A member of the Vatican’s International Theological Commission has written to Pope Francis saying many Catholics are losing confidence in “their supreme shepherd” due to on-going doctrinal confusions.

Fr Thomas Weinandy, who is also a former chief of staff for the United States bishops’ Committee on Doctrine, accuses the Pope of fostering a “growing unease” among the faithful by failing to clarify the teaching of Amoris Laetitia.

“A chronic confusion seems to mark your pontificate,” he writes. “The light of faith, hope, and love is not absent, but too often it is obscured by the ambiguity of your words and actions.”

“Too often your manner seems to demean the importance of Church doctrine,” he adds. “Again and again you portray doctrine as dead and bookish, and far from the pastoral concerns of everyday life.”

On Amoris Laetitia, Fr Weinandy writes: “Your guidance at times seems intentionally ambiguous, thus inviting both a traditional interpretation of Catholic teaching on marriage and divorce as well as one that might imply a change in that teaching.”

“To teach with such a seemingly intentional lack of clarity inevitably risks sinning against the Holy Spirit, the Spirit of truth,” he adds.

He accuses Pope Francis of seemly trying to “censor and even mock” people with traditional views on divorce and remarriage by suggesting they are “Pharisaic stone-throwers who embody a merciless rigorism”.

“This kind of calumny is alien to the nature of the Petrine ministry,” he says.

Faithful Catholics are also demoralised by the “teaching and practice” of bishops who “seem not merely open to those who hold views counter to Christian belief, but who support and even defend them,” Fr Weinandy says.

Pope Francis’s pontificate, he adds, has “given those who hold harmful theological and pastoral views the license and confidence to come into the light and expose their previously hidden darkness”.

Fr Weinandy also criticises Pope Francis’s efforts at decentralisation, saying they are threating to undermine the Church’s unity.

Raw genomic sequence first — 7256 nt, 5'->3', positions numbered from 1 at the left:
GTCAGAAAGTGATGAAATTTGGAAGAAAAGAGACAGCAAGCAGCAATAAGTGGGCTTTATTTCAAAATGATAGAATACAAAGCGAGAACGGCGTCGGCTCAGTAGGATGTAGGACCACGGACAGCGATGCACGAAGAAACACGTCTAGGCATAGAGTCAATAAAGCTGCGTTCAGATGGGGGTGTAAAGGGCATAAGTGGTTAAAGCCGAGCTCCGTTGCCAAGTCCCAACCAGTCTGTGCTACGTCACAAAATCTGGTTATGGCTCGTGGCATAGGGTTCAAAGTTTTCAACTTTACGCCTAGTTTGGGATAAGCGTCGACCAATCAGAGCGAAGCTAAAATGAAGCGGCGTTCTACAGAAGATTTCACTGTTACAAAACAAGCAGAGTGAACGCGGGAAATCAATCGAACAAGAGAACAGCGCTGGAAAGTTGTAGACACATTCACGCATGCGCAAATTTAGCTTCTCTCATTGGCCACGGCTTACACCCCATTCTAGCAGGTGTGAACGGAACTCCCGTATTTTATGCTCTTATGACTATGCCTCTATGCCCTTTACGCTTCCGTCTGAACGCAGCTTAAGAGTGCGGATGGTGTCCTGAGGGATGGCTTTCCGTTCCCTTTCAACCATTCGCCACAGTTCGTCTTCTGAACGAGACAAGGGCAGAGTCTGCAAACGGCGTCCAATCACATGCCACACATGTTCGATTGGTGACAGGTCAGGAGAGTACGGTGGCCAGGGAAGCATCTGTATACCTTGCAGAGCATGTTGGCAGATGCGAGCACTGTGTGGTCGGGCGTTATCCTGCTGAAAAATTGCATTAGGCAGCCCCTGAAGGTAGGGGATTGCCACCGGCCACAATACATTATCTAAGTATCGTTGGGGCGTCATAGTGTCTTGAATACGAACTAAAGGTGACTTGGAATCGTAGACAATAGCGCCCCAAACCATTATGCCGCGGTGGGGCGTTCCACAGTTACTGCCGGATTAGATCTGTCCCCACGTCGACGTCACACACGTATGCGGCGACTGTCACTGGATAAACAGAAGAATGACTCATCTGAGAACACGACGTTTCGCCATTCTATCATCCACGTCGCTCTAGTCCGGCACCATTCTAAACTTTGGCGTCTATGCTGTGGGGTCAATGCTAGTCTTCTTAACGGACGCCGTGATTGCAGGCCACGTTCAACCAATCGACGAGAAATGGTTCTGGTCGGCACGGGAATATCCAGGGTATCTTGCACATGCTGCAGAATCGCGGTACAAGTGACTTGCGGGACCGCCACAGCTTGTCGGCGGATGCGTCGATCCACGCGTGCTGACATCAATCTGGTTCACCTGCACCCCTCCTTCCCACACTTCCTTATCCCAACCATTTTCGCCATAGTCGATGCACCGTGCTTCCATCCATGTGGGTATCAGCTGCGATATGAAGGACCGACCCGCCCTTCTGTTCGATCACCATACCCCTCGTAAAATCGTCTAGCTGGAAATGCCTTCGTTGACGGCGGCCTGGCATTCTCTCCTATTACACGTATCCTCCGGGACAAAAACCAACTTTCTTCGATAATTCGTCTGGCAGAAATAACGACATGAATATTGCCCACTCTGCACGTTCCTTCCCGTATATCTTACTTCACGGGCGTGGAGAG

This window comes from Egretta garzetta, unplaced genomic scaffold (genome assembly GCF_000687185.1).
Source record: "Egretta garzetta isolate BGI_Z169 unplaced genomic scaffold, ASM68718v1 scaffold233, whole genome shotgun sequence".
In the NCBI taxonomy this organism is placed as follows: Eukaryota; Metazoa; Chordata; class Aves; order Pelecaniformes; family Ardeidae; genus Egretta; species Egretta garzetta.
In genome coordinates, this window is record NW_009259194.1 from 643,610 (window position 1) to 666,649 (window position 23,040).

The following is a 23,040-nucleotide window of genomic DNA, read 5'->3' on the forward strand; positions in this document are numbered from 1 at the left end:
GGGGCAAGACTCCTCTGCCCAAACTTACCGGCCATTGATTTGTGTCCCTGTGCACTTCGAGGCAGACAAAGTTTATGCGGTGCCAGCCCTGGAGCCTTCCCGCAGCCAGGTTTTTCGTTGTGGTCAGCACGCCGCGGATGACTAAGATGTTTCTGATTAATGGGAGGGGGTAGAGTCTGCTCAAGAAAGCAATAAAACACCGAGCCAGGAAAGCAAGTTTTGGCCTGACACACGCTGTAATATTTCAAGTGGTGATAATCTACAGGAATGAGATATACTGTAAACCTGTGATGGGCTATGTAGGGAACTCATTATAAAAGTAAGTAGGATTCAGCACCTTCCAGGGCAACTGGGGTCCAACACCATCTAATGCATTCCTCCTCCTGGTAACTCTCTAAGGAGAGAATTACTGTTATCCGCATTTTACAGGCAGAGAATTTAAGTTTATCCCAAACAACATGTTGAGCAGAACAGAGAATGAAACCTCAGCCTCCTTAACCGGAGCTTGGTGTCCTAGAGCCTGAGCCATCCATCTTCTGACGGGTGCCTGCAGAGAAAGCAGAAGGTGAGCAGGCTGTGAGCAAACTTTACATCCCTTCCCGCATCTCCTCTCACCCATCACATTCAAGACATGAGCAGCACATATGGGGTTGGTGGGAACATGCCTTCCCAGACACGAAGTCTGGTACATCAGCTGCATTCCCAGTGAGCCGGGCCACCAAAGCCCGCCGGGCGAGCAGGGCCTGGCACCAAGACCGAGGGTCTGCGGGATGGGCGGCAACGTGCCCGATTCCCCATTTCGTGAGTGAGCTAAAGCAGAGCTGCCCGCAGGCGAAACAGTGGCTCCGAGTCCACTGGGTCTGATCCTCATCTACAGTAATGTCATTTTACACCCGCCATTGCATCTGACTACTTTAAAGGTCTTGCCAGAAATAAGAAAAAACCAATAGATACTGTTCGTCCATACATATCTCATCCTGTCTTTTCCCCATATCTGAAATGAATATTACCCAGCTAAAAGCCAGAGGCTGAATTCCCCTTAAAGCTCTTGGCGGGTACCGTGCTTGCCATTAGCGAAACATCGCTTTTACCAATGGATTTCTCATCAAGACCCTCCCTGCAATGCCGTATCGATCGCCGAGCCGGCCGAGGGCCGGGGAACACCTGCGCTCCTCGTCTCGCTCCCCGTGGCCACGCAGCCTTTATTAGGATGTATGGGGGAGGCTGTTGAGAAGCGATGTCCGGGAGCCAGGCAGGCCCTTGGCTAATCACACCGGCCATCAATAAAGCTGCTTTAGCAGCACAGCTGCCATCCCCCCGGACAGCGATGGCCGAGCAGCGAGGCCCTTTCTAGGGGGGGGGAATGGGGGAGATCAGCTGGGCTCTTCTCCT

“Encouraging a form of ‘synodality’ that allows and promotes various doctrinal and moral options within the Church can only lead to more theological and pastoral confusion.”

Bishops, he adds, are also too scared to speak out.

“Bishops are quick learners, and what many have learned from your pontificate is not that you are open to criticism, but that you resent it.”

In a post on Sandro Magister’s blog, Fr Weinandy says he was inspired to write the letter while praying at the Eucharistic Chapel in St Peter’s in Rome.

“I was praying about the present state of the Church and the anxieties I had about the present Pontificate. I was beseeching Jesus and Mary, St. Peter and all of the saintly popes who are buried there to do something to rectify the confusion and turmoil within the Church today, a chaos and an uncertainty that I felt Pope Francis had himself caused.”

He says that he asked God to give him a clear sign that he should write something. That sign turned out to be a chance meeting with an old acquaintance who had since become an archbishop.

The archbishop said: “Keep up the good writing.”

Fr Weinandy’s intervention comes just over a month after the publication of the “filial correction”, in which 62 scholars accused the Pope of failing to stop the spread of “heresies and other errors”. Other scholars later added their names to the list of signatories.


Nick Hallett is online editor of the Catholic Herald